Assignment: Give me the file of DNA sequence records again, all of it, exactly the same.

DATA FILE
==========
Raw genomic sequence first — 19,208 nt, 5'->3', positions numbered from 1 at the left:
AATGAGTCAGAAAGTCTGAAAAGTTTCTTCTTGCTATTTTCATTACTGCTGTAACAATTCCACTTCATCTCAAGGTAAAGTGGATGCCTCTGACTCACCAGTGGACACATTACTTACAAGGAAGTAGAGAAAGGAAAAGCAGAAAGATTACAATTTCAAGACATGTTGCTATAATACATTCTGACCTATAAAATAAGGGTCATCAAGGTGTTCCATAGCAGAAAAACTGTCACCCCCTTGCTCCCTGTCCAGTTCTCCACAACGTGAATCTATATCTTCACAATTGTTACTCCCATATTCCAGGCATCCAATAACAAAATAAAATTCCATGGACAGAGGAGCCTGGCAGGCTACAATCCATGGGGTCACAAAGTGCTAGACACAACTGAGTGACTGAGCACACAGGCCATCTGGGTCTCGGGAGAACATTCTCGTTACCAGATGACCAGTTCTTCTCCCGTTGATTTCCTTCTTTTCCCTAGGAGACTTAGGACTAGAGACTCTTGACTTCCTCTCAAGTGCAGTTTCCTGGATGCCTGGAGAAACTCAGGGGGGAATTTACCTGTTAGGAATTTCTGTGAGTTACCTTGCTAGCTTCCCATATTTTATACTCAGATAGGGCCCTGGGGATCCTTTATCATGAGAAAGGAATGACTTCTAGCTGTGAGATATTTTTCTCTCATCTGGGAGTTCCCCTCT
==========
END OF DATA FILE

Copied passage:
Raw genomic sequence first — 19,208 nt, 5'->3', positions numbered from 1 at the left:
AATGAGTCAGAAAGTCTGAAAAGTTTCTTCTTGCTATTTTCATTACTGCTGTAACAATTCCACTTCATCTCAAGGTAAAGTGGATGCCTCTGACTCACCAGTGGACACATTACTTACAAGGAAGTAGAGAAAGGAAAAGCAGAAAGATTACAATTTCAAGACATGTTGCTATAATACATTCTGACCTATAAAATAAGGGTCATCAAGGTGTTCCATAGCAGAAAAACTGTCACCCCCTTGCTCCCTGTCCAGTTCTCCACAACGTGAATCTATATCTTCACAATTGTTACTCCCATATTCCAGGCATCCAATAACAAAATAAAATTCCATGGACAGAGGAGCCTGGCAGGCTACAATCCATGGGGTCACAAAGTGCTAGACACAACTGAGTGACTGAGCACACAGGCCATCTGGGTCTCGGGAGAACATTCTCGTTACCAGATGACCAGTTCTTCTCCCGTTGATTTCCTTCTTTTCCCTAGGAGACTTAGGACTAGAGACTCTTGACTTCCTCTCAAGTGCAGTTTCCTGGATGCCTGGAGAAACTCAGGGGGGAATTTACCTGTTAGGAATTTCTGTGAGTTACCTTGCTAGCTTCCCATATTTTATACTCAGATAGGGCCCTGGGGATCCTTTATCATGAGAAAGGAATGACTTCTAGCTGTGAGATATTTTTCTCTCATCTGGGAGTTCCCCTCT